Heuristics and biases in a purported counter-example to the acyclicity of 'better than'

Politics, Philosophy and Economics 7 (3):285-299 (2008)
Stuart Rachels and Larry Temkin have offered a purported counter-example to the acyclicity of the relationship 'all things considered better than'. This example invokes our intuitive preferences over pairs of alternatives involving a single person's painful experiences of varying intensity and duration. These preferences, Rachels and Temkin claim, are confidently held, entirely reasonable, and cyclical. They conclude that we should drop acyclicity as a requirement of rationality. I argue that, together with the findings of recent research on the way people evaluate episodes of pain, the use of a heuristic known as similarity-based decision-making explains why our intuitive preferences may violate acyclicity in this example. I argue that this explanation should lead us to regard these preferences with suspicion, because it indicates that they may be the result of one or more biases. I conclude that Rachels' and Temkin's example does not provide sufficient grounds for rejecting acyclicity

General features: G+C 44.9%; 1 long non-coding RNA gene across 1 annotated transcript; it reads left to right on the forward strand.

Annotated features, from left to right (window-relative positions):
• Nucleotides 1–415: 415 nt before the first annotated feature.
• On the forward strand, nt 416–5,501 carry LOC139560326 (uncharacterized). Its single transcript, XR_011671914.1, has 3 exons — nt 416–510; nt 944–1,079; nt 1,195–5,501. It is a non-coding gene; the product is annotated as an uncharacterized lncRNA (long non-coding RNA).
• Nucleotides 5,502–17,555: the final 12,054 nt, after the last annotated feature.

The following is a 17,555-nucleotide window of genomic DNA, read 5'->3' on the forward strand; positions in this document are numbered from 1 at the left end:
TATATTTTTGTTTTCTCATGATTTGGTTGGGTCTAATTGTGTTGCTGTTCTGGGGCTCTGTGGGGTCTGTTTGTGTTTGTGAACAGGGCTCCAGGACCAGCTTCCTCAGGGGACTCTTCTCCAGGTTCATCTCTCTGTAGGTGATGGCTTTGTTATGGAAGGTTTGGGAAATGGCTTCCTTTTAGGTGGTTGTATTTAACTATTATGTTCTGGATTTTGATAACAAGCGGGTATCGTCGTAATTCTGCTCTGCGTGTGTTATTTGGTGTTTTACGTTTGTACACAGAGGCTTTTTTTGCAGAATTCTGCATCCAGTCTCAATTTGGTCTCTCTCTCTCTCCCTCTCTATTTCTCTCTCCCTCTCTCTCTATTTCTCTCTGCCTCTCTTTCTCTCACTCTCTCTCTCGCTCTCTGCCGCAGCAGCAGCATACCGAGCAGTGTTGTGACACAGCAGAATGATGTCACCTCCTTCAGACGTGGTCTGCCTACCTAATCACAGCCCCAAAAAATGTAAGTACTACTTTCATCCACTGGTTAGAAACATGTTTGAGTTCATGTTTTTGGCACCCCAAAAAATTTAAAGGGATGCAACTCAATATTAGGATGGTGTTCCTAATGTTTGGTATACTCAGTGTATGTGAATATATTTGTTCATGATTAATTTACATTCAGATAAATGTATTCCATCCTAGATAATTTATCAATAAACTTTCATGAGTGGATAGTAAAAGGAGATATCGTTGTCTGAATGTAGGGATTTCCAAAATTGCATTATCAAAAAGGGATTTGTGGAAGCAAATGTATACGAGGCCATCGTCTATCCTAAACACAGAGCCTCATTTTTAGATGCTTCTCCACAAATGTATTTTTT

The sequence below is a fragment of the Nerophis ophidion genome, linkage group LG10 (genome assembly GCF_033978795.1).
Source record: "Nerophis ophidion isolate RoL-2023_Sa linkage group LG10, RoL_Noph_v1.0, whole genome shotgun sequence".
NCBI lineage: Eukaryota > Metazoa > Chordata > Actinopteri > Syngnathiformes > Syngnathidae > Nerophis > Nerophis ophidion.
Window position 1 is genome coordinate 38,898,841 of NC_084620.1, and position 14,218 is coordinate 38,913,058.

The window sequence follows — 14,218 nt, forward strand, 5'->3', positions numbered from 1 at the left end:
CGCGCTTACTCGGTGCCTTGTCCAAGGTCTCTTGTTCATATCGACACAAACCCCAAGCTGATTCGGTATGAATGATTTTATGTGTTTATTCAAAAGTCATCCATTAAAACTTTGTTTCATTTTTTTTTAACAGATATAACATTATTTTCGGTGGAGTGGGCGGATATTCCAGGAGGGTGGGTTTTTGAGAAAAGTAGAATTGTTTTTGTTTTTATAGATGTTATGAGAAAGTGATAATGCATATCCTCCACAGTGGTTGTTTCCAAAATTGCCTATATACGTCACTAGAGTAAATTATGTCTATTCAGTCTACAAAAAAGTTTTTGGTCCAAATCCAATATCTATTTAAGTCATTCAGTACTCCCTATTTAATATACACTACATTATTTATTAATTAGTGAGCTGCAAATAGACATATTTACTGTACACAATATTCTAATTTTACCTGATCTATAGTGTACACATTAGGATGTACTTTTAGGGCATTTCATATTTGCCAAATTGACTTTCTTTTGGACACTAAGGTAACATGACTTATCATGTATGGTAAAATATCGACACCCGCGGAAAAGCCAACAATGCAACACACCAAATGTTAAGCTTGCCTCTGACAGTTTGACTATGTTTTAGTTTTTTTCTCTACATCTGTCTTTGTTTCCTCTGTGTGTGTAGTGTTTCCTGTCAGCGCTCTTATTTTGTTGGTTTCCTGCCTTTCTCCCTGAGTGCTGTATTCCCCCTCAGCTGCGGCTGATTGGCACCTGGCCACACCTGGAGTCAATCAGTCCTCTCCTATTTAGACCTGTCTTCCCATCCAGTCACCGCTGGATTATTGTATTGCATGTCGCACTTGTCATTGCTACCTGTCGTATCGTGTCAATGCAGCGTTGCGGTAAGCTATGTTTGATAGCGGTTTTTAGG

Keywords Rational choice theory  transitivity  decision theory
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DOI 10.1177/1470594X08092104
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Vaulting Intuition: Temkin's Critique of Transitivity.Alex Voorhoeve - 2013 - Economics and Philosophy 29 (3):409-425.

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